Honey the Duck preening

I should have filmed this sideways or something, as the iPhone video isn’t that great. However, here you see my duck Honey having a postprandial preen, spreading oil over her feathers, dunking herself, and having a good shake. I’m told she’s the mother and non the timid daughter, because she’s molting and only adults molt. This explains why she’s still here when all her offspring have flown off to Ceiling Cat knows where.

Ducks oil their feathers by picking up oil from a gland at the base of their tail, the uropygial gland. They use their bills to spread this oil over their bodies. When Honey dunks herself in the water, it just rolls off in droplets: water off a duck’s back!

Soon her feathers will be big enough to fly and she’ll be gone. And I’ll be an empty nester!


  1. OwnShadow
    Posted August 2, 2017 at 11:17 am | Permalink

    I can’t decide if ‘Ducks blown by the Wind’ is horrifying or hilarious. But it’s a great video.

  2. Randy schenck
    Posted August 2, 2017 at 11:19 am | Permalink

    Yes, I think they molt before the kids arrive so they cannot leave. I thought, in some cases both male and female molt?

    • Diane G.
      Posted August 3, 2017 at 3:30 am | Permalink

      Yes, both sexes molt. Unlike most birds, which molt wing & tail feathers gradually so that they are always capable of flight, many ducks molt all their primaries (wing feathers) at once, rendering them incapable of flight. During this period the males look very much like females, which means they are much better camouflaged then when sporting their gaudy mating colors. (This is called “eclipse plumage.”)

      The second molt occurs in the fall at which time both sexes molt their body feathers and the males reacquire their colorful mating plumage.

      More detail here: http://www.ducks.org/conservation/waterfowl-research-science/understanding-waterfowl-the-amazing-molt

  3. Mary Kay O. Lazarus
    Posted August 2, 2017 at 11:47 am | Permalink

    La Jolie Rousse would like to know, please, why you do not include dogs among your wonderful, enriching posts. Jolie is a red Standard Poodle.


    • Randy schenck
      Posted August 2, 2017 at 12:13 pm | Permalink

      Well, at least the question is not coming from a duck.

    • Michael Fisher
      Posted August 2, 2017 at 3:59 pm | Permalink

      @Mary Does Angelina resemble her? I bet Ms. Rousse is a beaut!

    • Diane G.
      Posted August 3, 2017 at 3:35 am | Permalink

      One of our host’s amusing personal quirks is an extreme preference for cats, at the expense of d*gs. (Once in a while the latter do slip in, though.)

      Please tell Jolie that there are many d*g lovers among the commenters here.

  4. Taskin
    Posted August 2, 2017 at 2:15 pm | Permalink

    Cute! What a lovely pond for a duck. 🙂

  5. Ken Kukec
    Posted August 2, 2017 at 3:21 pm | Permalink

    You’re still young; you’ll find another.

  6. Stephen Barnard
    Posted August 2, 2017 at 4:22 pm | Permalink

    The feathers surrounding the preen gland are a very useful material fot tying fishing flies. From Wikipedia:

    Cul de canard (CDC) (French for “duck bottom”) are the feathers from the back of a duck directly around the preen gland (uropygial gland); they are very buoyant due to preen oil produced by the preen gland. They are used when tying dry flies for fly fishing. They owe their buoyancy to their proximity to the ducks preen gland which secretes an oil distributed by the duck as a cleaning and waterproofing measure. It is unnecessary for the angler to add additional oil by way of floatant. Flies incorporating CDC are easy to dress requiring no floatant and popular with anglers and trout alike.[1]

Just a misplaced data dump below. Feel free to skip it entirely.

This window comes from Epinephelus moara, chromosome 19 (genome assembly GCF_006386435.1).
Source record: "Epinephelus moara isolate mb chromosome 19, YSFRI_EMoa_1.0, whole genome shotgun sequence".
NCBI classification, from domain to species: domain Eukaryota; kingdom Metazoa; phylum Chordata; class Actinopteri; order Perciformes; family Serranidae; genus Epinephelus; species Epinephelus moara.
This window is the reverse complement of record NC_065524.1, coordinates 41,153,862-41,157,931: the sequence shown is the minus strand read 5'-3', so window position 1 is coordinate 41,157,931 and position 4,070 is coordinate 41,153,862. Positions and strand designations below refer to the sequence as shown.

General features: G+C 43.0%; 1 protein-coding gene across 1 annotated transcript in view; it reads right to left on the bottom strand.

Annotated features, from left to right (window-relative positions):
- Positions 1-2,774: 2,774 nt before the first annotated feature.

• Diane G.
      Posted August 3, 2017 at 3:43 am | Permalink

      Most interesting!

      Speaking of uropygial glands…frigatebirds, which are seabirds, cannot settle on the ocean because their glands produce very little oil. If they’re forced down for any reason, their feathers become soaked and they drown!

      Please excuse the free association…

      • Aaron Siek
        Posted August 3, 2017 at 7:06 pm | Permalink

        If I remember correctly from talks given by ornithologists when I worked with waterbirds in oil-spill conditions, frigatebirds are “not waterproof” not because they lack oils as compared to other waterbirds, but because their pennaceous feathers are not as well-developed as other birds; they have adapted as soarers, not as floaters. If you look at the frigatebird’s plumage, you will note a sort of disheveled appearance, as the feathers do not have the fine interlocking barbules that other waterfowl display, and whose plumage appears as tightly interlocking shingles. Frigatebirds take on more water in their plumage because the plumaceous nature of their feathers allows water to cling to the feathers, not because of a lack of oil. (Again, going from memory on this one, but if you see my reply below, you’ll see that in general, waterbirds are waterproof due to their feather structure, and not to their oils, which serve primarily to keep the feathers in good condition but have little effect in actually waterproofing the bird).

        It is true that frigatebirds have smaller oil glands than other waterfowl of similar size, but that may be because they do not depend so much on feather barbule maintenance, as their plumage is not of the stiffer pennaceous type. A bird’s contact with water may have little to do with the size of the uropygial gland; according to Wikipedia (I know, I know): “A study examining the gland’s mass relative to body weight in 126 bird species showed the absence of a clear-cut correlation between the gland’s mass and the degree of birds’ contact with water.”